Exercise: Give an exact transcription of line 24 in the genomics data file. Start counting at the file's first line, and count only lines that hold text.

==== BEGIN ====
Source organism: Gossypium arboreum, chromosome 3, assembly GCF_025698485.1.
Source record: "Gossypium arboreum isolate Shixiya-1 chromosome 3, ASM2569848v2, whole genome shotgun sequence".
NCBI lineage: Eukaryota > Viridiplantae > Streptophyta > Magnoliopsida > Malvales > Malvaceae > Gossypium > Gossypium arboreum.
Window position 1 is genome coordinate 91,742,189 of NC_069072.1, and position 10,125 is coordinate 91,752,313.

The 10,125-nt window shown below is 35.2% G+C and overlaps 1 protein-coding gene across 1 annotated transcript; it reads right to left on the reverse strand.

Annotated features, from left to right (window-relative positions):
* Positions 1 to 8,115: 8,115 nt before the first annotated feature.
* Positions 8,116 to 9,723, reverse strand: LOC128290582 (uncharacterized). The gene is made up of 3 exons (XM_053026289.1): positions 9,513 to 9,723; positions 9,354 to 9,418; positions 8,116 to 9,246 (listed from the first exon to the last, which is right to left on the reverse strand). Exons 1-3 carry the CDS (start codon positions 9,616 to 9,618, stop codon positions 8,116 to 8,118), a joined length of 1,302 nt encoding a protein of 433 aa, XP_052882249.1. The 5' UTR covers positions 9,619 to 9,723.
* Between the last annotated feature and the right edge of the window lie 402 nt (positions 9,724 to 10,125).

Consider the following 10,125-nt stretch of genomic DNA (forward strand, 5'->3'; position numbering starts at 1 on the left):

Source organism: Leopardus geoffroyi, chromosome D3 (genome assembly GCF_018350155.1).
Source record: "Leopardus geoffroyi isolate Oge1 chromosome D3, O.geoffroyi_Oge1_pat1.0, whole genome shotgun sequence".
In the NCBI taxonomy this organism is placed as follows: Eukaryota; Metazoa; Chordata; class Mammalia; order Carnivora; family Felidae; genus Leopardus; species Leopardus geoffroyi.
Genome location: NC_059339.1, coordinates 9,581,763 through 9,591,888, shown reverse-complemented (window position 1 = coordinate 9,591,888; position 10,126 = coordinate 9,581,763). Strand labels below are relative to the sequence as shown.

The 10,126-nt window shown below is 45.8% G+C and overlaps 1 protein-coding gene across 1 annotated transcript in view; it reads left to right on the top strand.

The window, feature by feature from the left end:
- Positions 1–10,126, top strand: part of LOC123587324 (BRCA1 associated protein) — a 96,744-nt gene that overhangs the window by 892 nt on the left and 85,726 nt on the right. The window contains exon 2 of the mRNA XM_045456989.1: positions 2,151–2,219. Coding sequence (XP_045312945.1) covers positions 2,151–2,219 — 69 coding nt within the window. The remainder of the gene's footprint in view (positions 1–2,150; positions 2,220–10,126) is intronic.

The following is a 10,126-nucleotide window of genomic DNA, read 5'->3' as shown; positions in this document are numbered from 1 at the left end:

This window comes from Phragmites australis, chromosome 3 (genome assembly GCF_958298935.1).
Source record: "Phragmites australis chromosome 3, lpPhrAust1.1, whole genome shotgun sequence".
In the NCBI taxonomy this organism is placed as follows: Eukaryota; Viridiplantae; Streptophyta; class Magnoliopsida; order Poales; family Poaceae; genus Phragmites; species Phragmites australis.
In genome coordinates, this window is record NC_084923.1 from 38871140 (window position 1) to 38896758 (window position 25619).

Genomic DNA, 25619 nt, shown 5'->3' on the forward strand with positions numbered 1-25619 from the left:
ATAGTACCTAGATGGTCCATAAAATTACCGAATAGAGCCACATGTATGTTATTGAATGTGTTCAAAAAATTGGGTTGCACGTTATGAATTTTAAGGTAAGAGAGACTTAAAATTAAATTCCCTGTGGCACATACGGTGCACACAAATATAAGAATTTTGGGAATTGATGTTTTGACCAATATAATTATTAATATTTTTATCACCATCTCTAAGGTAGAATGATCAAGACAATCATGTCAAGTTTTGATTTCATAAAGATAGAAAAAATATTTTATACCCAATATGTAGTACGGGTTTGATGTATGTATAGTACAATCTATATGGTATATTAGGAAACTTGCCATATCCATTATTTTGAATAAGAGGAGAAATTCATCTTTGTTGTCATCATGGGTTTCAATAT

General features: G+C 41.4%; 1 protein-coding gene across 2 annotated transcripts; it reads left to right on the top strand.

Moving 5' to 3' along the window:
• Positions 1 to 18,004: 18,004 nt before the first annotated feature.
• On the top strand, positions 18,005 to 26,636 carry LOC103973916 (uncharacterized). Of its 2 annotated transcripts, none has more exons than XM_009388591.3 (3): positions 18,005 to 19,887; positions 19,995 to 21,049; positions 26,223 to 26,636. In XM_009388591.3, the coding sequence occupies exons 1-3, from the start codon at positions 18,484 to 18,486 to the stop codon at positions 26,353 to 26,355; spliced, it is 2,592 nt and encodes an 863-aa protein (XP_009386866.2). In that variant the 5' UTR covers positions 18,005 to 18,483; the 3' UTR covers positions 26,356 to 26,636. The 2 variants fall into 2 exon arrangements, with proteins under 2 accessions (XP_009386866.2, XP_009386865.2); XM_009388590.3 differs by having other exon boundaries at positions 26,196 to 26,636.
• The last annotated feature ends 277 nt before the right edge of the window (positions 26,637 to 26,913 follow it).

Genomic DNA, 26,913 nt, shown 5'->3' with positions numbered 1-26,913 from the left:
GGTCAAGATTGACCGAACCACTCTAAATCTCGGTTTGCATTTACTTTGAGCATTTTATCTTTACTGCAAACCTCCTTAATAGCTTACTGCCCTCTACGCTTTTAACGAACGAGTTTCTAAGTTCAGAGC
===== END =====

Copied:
ATAGTACCTAGATGGTCCATAAAATTACCGAATAGAGCCACATGTATGTTATTGAATGTGTTCAAAAAATTGGGTTGCACGTTATGAATTTTAAGGTAAGAGAGACTTAAAATTAAATTCCCTGTGGCACATACGGTGCACACAAATATAAGAATTTTGGGAATTGATGTTTTGACCAATATAATTATTAATATTTTTATCACCATCTCTAAGGTAGAATGATCAAGACAATCATGTCAAGTTTTGATTTCATAAAGATAGAAAAAATATTTTATACCCAATATGTAGTACGGGTTTGATGTATGTATAGTACAATCTATATGGTATATTAGGAAACTTGCCATATCCATTATTTTGAATAAGAGGAGAAATTCATCTTTGTTGTCATCATGGGTTTCAATAT